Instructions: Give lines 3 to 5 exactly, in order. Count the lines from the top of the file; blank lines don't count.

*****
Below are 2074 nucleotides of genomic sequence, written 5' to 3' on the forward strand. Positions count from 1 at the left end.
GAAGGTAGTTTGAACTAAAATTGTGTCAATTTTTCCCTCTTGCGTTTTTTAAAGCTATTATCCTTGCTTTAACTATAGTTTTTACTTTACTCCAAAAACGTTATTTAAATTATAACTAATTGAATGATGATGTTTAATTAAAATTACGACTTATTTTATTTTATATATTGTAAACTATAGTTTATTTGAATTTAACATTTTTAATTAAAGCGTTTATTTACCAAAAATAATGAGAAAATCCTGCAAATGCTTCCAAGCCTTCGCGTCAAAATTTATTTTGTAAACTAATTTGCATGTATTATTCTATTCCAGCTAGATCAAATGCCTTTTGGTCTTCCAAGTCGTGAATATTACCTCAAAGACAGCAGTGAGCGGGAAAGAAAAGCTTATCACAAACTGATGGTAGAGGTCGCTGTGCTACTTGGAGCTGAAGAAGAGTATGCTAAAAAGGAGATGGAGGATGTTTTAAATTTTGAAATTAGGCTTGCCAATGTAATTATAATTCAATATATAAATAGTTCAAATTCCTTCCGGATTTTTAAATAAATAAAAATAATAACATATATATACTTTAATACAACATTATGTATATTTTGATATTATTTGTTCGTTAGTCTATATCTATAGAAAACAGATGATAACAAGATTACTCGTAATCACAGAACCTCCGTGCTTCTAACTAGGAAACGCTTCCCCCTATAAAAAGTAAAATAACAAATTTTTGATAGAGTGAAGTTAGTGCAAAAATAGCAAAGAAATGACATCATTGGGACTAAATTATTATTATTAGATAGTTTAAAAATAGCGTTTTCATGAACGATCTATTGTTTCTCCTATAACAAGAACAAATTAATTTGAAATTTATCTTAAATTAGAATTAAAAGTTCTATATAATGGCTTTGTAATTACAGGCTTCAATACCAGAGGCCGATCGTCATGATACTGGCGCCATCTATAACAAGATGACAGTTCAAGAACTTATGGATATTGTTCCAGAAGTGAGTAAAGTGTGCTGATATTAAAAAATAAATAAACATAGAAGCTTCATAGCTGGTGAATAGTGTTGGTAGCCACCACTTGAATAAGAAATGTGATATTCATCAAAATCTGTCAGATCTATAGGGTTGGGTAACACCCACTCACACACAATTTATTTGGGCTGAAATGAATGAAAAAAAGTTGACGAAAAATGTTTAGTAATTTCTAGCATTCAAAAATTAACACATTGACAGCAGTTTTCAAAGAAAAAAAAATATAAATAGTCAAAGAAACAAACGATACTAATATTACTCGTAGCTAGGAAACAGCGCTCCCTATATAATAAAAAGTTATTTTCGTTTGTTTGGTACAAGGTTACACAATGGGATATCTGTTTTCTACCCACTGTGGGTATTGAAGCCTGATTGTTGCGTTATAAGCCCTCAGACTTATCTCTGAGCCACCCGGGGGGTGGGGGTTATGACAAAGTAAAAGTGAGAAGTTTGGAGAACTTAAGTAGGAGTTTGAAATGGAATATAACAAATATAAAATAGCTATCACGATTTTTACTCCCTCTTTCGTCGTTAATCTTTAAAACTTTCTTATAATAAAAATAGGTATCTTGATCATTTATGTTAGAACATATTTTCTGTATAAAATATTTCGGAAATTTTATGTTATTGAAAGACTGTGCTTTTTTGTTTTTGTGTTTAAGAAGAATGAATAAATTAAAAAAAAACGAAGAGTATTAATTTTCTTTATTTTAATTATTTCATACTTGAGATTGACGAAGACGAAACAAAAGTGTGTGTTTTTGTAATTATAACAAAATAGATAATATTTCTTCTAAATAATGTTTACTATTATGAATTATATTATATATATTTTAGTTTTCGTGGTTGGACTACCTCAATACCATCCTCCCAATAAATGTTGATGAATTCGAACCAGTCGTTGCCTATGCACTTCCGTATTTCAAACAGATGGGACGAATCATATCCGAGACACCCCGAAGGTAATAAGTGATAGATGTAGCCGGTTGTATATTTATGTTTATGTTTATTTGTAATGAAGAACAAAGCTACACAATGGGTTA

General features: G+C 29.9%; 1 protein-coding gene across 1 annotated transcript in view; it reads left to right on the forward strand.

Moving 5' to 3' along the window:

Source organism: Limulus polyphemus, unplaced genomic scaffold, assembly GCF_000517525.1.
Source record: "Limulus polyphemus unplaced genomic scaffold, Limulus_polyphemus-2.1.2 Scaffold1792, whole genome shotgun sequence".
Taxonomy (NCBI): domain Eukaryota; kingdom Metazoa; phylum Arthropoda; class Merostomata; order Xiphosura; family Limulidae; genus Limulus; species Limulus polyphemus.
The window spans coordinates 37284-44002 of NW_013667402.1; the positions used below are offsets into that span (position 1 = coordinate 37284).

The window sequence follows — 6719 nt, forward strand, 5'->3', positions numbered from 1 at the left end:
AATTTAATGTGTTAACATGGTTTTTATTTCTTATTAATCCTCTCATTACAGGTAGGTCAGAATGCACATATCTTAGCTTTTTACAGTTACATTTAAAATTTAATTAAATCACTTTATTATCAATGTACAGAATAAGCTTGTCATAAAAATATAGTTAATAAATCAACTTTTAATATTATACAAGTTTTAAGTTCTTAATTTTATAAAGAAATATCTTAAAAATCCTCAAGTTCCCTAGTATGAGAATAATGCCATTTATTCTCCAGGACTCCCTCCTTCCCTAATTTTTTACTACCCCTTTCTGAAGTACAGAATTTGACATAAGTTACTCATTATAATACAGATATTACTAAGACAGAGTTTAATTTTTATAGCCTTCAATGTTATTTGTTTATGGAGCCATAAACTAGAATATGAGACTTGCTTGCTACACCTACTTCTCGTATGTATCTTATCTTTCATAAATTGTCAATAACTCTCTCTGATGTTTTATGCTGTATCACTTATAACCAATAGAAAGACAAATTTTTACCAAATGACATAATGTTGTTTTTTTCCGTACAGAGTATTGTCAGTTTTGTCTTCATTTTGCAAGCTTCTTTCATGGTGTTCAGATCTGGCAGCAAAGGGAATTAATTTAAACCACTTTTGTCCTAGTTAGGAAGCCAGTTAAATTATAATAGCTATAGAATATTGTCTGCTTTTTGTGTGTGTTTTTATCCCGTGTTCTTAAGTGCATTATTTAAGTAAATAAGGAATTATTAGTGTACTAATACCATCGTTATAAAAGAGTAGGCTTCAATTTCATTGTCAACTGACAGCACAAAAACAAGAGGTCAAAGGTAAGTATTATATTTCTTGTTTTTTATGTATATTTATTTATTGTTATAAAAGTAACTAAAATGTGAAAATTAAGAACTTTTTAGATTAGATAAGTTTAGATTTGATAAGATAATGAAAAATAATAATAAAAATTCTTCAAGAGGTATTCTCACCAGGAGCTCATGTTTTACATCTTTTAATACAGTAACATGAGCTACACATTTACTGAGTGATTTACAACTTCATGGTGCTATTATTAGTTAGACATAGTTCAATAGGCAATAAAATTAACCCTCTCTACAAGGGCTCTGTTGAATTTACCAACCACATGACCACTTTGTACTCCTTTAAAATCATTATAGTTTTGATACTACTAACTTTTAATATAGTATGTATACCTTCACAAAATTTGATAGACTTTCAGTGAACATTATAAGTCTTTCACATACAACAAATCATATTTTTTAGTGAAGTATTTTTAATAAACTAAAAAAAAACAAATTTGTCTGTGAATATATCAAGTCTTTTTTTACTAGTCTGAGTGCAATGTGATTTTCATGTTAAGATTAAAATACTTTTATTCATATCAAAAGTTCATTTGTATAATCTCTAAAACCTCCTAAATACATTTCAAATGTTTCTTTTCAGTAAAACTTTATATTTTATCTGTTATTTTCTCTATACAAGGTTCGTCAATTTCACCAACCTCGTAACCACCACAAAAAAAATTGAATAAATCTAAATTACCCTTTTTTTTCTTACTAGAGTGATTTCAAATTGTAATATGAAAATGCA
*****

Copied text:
General features: G+C 29.9%; 1 protein-coding gene across 1 annotated transcript in view; it reads left to right on the forward strand.

Moving 5' to 3' along the window:

Source organism: Limulus polyphemus, unplaced genomic scaffold, assembly GCF_000517525.1.